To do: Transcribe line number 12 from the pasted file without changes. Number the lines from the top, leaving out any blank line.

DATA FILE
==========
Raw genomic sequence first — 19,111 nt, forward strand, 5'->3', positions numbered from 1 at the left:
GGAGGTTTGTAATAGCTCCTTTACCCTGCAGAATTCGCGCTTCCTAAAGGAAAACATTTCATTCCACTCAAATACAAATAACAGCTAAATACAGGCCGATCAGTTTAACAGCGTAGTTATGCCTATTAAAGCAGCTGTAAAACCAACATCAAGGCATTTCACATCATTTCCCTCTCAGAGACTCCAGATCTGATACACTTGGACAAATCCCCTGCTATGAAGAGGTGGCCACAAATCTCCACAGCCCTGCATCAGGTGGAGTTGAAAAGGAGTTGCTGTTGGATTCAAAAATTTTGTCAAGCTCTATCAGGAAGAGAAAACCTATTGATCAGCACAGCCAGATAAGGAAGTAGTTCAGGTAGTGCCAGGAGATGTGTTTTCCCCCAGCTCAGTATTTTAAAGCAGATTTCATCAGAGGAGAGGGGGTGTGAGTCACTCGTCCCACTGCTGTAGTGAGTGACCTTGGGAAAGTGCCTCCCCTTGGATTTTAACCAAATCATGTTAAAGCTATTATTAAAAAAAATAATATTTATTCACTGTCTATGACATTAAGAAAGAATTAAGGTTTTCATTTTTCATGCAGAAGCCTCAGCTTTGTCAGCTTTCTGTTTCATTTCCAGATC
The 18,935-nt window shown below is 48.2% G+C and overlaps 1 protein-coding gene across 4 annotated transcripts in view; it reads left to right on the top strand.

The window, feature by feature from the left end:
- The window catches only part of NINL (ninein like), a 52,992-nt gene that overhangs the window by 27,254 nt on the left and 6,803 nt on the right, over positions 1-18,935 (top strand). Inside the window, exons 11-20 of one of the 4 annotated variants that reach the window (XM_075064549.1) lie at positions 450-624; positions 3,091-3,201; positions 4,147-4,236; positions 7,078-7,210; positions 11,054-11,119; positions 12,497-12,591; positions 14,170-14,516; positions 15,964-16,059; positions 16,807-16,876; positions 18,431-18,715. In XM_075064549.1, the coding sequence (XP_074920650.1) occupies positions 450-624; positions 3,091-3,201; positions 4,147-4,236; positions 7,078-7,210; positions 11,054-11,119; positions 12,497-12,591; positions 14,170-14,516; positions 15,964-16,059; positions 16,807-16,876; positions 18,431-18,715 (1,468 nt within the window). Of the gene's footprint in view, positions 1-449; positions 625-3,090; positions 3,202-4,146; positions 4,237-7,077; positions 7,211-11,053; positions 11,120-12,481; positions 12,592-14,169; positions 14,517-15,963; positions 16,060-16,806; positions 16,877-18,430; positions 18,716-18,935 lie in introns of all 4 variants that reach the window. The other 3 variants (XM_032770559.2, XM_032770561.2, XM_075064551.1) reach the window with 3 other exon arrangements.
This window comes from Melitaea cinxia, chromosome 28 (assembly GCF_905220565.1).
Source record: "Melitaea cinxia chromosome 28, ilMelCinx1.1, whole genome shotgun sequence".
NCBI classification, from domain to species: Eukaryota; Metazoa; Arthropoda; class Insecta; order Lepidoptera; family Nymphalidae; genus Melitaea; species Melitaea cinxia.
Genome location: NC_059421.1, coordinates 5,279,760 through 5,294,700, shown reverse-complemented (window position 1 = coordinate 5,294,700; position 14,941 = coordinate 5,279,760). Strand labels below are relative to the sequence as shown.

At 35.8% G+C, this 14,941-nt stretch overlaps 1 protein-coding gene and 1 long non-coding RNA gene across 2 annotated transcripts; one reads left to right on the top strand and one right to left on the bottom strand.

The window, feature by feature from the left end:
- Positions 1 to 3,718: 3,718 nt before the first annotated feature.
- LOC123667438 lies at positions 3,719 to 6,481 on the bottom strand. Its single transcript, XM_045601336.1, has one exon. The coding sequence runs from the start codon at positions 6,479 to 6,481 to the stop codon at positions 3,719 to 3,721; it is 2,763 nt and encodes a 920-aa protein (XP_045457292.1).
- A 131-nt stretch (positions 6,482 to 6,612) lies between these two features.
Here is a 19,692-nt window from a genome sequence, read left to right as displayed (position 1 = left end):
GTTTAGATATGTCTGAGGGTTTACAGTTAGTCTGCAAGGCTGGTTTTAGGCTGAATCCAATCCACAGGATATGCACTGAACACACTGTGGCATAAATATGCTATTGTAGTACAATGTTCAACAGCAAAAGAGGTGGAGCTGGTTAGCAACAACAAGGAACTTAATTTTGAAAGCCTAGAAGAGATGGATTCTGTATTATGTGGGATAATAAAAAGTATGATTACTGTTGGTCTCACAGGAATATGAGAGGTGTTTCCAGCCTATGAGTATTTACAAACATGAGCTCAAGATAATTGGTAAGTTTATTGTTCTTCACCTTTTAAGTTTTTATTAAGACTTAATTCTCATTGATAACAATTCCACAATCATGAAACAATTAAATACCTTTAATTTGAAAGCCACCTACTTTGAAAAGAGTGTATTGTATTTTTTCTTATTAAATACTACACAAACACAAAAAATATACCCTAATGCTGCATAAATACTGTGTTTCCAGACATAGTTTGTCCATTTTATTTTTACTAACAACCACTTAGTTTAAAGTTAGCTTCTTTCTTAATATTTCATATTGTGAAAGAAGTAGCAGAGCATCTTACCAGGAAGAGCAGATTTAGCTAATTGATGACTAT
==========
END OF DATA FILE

- Positions 1 to 3,718: 3,718 nt before the first annotated feature.